For 3's, 4's and 5's
The time to start teaching a child
to write is long before the child is actually old enough. Here are some ideas
for "prewriting" - setting up experiences for preschoolers in which they can
work on the many subskills of writing and have fun, too.
field trips: A walk through your yard, a park, your street, a room in your
house, a playground, Grandma's house - anywhere - can be a great opportunity
for observing, thinking, questioning and recording. Before you go, staple paper
together into a book. You could put the book on a clipboard so that your child
can write as you go, or wait 'til you get home. On each page, ask your child to
draw a picture of an object or scene from that "field trip." Afterwards, you
can ask him what it is, take a pencil and write down a word to label his
drawing as he watches, and then he can copy what you wrote underneath. Use
upper and lower case letters.
and sewing projects: help with fine-motor coordination and eye-hand skills.
Spy: your child watches your pet in the back yard, shoppers at the grocery
store, people walking by your home, the postal carrier going down the street, bugs
in the grass -- whatever. Your daughter can "dictate" to you what she sees, and
you write it down. Gradually, she can begin to write down the "detective" notes
poems: nothing, but nothing, works as well as humor. So start an index file
for your child. Write a funny poem on each index card. "Row, row, row your
boat, gently down the stream / Throw your teacher overboard and listen to her
scream." "I see London / I see France / I see _______'s underpants!" As your
child grows, he or she can start writing funny poems down on index cards to add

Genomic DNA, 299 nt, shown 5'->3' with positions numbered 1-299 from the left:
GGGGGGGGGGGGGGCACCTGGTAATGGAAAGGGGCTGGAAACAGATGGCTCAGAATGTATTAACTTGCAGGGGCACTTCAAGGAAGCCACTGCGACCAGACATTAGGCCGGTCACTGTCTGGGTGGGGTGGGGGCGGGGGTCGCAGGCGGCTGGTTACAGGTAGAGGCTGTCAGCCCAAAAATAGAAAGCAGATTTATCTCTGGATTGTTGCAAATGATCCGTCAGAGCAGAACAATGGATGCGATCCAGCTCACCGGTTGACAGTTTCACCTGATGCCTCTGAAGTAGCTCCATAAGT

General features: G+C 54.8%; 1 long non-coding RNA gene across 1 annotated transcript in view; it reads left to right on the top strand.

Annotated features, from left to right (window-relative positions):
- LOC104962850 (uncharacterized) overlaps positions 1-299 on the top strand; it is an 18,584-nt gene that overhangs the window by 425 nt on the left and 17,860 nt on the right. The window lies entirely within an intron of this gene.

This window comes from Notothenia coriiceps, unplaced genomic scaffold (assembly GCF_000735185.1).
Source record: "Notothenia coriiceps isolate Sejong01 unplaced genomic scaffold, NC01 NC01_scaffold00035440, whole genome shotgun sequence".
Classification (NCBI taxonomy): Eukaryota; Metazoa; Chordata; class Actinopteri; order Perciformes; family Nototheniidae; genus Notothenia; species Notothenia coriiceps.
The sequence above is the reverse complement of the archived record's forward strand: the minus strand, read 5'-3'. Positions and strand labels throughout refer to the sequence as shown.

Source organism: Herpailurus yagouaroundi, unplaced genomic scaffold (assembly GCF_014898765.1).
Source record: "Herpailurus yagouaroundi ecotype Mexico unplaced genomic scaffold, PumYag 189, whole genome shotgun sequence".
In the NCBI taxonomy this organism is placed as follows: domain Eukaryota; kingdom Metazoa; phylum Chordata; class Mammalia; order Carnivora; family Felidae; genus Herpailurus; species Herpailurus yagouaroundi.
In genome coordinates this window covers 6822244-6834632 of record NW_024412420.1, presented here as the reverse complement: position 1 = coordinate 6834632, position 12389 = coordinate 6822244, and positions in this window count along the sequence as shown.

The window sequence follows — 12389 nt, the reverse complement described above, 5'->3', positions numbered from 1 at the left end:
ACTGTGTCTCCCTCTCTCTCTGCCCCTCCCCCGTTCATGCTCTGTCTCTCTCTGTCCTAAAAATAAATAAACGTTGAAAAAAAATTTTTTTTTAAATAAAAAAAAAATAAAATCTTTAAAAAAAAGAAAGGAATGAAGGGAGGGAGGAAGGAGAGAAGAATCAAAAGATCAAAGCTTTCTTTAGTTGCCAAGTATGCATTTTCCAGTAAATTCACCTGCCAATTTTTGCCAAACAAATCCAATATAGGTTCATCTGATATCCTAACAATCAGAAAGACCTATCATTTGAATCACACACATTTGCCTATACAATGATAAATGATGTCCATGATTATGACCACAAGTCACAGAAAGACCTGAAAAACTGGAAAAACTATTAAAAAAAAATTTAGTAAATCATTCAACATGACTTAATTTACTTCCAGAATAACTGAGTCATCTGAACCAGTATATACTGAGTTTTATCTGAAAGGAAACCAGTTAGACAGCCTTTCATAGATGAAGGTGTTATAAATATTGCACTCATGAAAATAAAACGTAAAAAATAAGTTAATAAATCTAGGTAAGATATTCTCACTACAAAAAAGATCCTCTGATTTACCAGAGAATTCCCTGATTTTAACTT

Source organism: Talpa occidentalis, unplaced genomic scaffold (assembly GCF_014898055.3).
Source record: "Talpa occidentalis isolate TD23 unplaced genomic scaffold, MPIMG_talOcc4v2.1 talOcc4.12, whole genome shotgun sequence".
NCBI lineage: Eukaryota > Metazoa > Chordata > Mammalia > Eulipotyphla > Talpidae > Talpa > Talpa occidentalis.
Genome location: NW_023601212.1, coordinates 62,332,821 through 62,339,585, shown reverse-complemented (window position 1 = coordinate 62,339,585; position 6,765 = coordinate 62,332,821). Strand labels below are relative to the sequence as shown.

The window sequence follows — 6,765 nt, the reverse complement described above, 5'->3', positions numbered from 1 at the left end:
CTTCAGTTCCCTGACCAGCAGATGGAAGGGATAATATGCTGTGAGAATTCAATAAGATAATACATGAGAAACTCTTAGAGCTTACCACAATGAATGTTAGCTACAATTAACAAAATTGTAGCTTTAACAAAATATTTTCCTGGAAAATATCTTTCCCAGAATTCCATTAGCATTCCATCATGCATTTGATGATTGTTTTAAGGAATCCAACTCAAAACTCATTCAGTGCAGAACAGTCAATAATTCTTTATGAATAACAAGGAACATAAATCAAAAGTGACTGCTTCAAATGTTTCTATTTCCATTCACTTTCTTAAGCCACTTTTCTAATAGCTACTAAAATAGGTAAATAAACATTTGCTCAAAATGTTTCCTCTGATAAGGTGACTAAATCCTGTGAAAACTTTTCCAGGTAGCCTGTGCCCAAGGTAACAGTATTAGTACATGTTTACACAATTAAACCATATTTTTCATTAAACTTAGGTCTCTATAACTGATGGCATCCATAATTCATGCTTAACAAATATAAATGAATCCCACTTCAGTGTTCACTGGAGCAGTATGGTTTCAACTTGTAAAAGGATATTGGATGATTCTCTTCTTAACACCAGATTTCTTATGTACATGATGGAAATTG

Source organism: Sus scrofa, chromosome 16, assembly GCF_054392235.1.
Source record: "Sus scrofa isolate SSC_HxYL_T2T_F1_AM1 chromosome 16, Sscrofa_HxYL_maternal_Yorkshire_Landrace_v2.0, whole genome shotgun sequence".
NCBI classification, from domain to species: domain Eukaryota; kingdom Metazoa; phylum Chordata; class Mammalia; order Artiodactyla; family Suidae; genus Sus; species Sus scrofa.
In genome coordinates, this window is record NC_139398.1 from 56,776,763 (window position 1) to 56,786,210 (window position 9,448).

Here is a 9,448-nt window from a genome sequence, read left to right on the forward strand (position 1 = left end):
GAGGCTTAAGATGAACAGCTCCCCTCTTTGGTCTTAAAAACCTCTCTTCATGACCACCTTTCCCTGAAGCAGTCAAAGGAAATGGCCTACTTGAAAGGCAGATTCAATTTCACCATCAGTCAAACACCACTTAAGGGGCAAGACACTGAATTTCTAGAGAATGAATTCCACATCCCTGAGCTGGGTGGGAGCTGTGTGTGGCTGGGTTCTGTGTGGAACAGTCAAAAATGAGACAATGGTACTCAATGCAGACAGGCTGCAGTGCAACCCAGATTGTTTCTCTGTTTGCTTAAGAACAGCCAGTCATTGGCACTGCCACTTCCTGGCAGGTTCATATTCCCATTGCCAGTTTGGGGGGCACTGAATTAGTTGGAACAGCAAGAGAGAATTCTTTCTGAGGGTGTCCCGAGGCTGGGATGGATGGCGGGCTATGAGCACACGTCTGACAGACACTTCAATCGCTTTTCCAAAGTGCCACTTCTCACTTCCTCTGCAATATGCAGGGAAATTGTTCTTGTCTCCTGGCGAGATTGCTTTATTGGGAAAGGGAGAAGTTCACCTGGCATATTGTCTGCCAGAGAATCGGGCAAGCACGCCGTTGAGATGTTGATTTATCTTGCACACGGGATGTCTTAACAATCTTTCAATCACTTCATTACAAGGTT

to this file.
log: give your child a spiral notebook to draw pictures and practice
writing words while you're on vacation. Your child may enjoy dictating words,
sentences and stories to you. You can tape photos from your trip in place and
your child can dictate descriptive captions, a good opportunity to practice
observational skills. Years from now, this notebook will be a cherished
of favorite words: it's wonderful to cultivate a love for language in your
child. Most children have several words that they just love to say. Often, it's
a humorous word such as "underwear." You can help your child record these "fun"
words and draw pictures to illustrate the words. The more meaningful a word is
to a child, the more likely he is to remember it.
alphabet letters on the fridge: these are a staple of childhood, and they
really work to familiarize a child with the alphabet and numbers. Remember,
children learn best through relaxed play. Later, you can replace the alphabet
letters with entire words, magnetized.
story: as you are driving, each family member adds a sentence to a story.
You can keep this totally oral, or record it in your child's writing notebook
for future reference. In between car trips, everyone can be thinking of where
they want the story to go next time.